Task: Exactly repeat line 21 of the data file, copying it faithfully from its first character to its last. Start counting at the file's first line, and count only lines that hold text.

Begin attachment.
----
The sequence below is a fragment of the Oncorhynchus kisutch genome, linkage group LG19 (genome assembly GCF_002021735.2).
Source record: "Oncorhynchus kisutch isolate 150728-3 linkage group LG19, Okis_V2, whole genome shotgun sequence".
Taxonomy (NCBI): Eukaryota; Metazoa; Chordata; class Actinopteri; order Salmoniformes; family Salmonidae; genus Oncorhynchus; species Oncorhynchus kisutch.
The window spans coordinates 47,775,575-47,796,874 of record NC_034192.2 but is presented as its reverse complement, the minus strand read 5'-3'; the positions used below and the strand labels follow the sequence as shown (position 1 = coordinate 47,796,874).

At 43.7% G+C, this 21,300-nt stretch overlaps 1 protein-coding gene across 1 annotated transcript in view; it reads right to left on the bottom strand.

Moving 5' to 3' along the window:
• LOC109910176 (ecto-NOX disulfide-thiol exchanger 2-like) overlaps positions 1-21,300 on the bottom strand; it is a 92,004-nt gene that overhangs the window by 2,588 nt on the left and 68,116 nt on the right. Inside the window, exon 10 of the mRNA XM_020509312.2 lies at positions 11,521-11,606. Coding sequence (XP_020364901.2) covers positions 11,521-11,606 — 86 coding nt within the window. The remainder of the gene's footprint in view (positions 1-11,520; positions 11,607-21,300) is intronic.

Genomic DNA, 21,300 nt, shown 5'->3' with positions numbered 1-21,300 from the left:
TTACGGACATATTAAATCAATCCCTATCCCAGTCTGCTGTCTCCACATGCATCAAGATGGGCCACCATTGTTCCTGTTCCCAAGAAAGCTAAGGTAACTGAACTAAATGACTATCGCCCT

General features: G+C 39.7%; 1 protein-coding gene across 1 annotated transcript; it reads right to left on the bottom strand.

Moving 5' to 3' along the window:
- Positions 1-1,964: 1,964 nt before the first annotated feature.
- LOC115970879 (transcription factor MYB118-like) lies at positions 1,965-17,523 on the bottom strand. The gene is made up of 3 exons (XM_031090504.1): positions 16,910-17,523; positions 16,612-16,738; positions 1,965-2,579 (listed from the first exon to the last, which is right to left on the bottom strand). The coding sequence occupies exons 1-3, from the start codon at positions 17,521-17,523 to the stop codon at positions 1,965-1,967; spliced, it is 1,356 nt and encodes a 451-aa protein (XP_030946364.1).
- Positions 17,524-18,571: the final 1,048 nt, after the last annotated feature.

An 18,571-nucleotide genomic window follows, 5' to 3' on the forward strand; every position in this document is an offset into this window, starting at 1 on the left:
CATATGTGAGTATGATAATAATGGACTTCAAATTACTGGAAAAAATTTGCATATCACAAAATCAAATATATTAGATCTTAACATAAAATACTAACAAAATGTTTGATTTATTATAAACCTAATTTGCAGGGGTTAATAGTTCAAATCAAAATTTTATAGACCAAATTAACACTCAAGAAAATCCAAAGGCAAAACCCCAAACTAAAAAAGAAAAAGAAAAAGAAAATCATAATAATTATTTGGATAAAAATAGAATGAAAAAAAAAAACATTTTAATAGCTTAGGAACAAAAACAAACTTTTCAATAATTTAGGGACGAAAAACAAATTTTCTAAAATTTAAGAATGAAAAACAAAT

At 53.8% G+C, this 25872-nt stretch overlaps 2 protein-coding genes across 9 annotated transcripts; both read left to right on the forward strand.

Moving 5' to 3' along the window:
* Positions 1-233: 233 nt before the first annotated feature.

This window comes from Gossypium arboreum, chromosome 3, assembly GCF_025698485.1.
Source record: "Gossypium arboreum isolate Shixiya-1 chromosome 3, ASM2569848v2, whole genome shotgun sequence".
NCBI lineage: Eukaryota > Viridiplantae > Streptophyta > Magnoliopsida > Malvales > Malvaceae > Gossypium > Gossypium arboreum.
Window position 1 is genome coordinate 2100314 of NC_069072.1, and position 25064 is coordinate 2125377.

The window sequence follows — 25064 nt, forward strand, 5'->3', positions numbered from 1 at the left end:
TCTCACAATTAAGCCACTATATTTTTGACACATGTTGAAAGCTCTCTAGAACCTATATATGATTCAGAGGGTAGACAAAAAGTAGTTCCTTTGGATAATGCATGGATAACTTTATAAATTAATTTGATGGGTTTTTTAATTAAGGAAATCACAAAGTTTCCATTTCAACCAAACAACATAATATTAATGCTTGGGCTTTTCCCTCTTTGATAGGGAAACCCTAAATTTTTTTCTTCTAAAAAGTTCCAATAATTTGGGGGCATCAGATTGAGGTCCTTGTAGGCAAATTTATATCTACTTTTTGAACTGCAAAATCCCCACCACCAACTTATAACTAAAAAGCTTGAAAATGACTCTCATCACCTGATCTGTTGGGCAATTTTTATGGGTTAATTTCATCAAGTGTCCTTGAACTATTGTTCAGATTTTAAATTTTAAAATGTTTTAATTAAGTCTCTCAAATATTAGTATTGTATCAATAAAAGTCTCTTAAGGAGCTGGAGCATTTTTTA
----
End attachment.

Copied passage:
Source record: "Gossypium arboreum isolate Shixiya-1 chromosome 3, ASM2569848v2, whole genome shotgun sequence".